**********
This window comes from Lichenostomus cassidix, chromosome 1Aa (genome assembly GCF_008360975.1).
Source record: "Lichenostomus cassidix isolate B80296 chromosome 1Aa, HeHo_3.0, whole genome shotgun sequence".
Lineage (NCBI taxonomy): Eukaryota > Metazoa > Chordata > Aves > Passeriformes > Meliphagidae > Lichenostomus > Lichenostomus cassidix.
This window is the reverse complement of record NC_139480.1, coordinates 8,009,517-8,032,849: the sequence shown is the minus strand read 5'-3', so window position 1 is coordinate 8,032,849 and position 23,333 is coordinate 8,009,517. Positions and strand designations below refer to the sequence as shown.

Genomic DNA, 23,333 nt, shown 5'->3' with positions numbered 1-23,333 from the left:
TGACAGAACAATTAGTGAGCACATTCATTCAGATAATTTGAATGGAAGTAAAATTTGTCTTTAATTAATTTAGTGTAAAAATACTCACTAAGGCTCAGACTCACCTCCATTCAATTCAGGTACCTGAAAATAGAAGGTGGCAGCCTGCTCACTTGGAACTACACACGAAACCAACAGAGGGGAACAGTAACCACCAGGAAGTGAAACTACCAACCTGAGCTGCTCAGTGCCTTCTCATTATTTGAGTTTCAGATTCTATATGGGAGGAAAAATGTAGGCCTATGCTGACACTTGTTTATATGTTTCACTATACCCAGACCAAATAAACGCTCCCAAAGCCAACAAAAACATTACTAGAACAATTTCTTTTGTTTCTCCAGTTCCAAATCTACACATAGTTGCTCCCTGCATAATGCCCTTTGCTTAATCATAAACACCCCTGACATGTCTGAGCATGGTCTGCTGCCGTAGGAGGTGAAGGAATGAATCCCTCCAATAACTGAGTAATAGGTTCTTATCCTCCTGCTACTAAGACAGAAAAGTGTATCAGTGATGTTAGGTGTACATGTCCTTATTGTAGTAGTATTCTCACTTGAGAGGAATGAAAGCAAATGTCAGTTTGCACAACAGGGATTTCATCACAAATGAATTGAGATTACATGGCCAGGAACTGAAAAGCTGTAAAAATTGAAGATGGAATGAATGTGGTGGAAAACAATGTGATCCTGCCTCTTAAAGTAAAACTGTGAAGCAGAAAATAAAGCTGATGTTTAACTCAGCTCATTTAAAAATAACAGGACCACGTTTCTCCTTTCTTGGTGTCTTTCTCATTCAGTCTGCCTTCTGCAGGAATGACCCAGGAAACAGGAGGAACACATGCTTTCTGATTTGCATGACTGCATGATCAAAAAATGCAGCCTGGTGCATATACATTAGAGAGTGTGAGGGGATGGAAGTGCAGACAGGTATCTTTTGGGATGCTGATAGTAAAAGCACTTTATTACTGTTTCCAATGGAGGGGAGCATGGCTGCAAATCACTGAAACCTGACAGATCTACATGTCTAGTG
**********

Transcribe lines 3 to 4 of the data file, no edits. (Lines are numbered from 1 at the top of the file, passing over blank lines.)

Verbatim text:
Lineage (NCBI taxonomy): Eukaryota > Metazoa > Chordata > Aves > Passeriformes > Meliphagidae > Lichenostomus > Lichenostomus cassidix.
This window is the reverse complement of record NC_139480.1, coordinates 8,009,517-8,032,849: the sequence shown is the minus strand read 5'-3', so window position 1 is coordinate 8,032,849 and position 23,333 is coordinate 8,009,517. Positions and strand designations below refer to the sequence as shown.